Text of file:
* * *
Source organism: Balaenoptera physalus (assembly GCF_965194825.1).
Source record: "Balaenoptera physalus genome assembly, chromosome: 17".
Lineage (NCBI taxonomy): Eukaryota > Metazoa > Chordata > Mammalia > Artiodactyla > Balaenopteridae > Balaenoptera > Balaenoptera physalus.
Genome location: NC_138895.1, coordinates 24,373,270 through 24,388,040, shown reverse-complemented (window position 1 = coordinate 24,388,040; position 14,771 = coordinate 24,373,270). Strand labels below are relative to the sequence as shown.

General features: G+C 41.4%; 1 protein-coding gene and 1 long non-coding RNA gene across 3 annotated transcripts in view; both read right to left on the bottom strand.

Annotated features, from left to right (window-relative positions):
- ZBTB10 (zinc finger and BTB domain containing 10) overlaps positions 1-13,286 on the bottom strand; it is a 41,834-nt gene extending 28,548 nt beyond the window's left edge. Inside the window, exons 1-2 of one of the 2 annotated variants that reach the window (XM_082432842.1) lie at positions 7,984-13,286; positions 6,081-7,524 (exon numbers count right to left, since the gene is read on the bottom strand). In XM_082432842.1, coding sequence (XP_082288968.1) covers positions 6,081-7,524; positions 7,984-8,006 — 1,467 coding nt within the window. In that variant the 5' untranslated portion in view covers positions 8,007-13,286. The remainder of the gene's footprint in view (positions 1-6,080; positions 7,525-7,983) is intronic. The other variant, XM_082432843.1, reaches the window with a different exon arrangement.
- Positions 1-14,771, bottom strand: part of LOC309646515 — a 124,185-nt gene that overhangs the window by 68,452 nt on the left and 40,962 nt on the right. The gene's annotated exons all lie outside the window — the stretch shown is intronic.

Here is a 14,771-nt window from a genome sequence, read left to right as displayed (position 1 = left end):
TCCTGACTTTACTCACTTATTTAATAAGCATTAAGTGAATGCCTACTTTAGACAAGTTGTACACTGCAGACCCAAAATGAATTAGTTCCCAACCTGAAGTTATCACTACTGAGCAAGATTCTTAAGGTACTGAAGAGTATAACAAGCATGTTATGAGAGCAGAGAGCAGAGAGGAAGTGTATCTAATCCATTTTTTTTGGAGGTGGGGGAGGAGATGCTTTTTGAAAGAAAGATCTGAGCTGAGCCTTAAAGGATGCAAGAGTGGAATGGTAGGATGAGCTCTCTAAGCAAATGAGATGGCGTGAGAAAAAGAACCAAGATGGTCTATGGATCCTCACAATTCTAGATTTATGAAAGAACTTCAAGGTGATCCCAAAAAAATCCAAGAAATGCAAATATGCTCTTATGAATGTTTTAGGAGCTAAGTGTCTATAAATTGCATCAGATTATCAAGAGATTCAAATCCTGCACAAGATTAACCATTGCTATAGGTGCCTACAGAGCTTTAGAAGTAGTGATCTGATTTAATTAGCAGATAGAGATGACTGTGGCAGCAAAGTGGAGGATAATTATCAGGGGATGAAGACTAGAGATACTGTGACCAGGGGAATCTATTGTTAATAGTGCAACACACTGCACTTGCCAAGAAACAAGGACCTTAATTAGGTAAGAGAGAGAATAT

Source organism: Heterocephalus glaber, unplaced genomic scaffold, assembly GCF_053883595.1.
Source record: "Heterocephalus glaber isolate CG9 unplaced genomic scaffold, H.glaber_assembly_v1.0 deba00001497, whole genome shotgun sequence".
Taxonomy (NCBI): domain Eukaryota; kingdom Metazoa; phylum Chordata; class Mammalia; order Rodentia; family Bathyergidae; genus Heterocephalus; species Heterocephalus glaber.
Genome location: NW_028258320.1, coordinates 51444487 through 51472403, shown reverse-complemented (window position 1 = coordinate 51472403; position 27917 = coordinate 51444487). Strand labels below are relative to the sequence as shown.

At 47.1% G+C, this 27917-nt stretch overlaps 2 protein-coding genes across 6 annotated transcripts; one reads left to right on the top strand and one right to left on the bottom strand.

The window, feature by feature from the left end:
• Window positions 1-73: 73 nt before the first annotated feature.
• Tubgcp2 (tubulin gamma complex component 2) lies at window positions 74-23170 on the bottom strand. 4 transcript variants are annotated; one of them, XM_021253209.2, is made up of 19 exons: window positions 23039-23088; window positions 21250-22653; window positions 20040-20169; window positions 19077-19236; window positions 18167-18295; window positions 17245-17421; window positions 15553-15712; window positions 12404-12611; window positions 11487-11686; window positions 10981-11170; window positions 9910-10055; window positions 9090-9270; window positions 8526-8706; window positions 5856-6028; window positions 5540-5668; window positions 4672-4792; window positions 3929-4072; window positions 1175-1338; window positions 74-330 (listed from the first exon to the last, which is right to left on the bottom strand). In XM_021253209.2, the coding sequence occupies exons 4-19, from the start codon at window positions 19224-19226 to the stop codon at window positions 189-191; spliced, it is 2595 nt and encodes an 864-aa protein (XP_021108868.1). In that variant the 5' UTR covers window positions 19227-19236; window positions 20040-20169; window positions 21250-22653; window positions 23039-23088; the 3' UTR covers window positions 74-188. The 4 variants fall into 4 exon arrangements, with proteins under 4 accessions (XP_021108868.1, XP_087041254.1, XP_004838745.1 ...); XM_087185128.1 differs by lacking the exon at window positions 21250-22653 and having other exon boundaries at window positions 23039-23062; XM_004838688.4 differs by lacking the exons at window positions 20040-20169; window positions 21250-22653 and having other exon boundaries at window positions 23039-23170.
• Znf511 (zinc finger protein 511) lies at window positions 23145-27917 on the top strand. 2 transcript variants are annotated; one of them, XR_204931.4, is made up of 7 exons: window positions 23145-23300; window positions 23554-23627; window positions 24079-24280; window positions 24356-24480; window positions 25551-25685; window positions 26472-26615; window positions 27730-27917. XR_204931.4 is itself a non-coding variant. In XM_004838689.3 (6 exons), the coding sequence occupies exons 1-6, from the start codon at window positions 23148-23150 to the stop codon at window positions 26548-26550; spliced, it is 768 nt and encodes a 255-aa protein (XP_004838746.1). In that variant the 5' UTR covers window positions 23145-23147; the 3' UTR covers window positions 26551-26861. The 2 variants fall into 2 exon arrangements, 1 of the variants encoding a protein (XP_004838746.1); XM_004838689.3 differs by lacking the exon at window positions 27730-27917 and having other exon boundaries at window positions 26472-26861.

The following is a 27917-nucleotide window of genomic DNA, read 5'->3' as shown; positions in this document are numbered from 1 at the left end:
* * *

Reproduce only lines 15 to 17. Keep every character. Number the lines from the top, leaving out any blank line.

At 47.1% G+C, this 27917-nt stretch overlaps 2 protein-coding genes across 6 annotated transcripts; one reads left to right on the top strand and one right to left on the bottom strand.

The window, feature by feature from the left end:
• Window positions 1-73: 73 nt before the first annotated feature.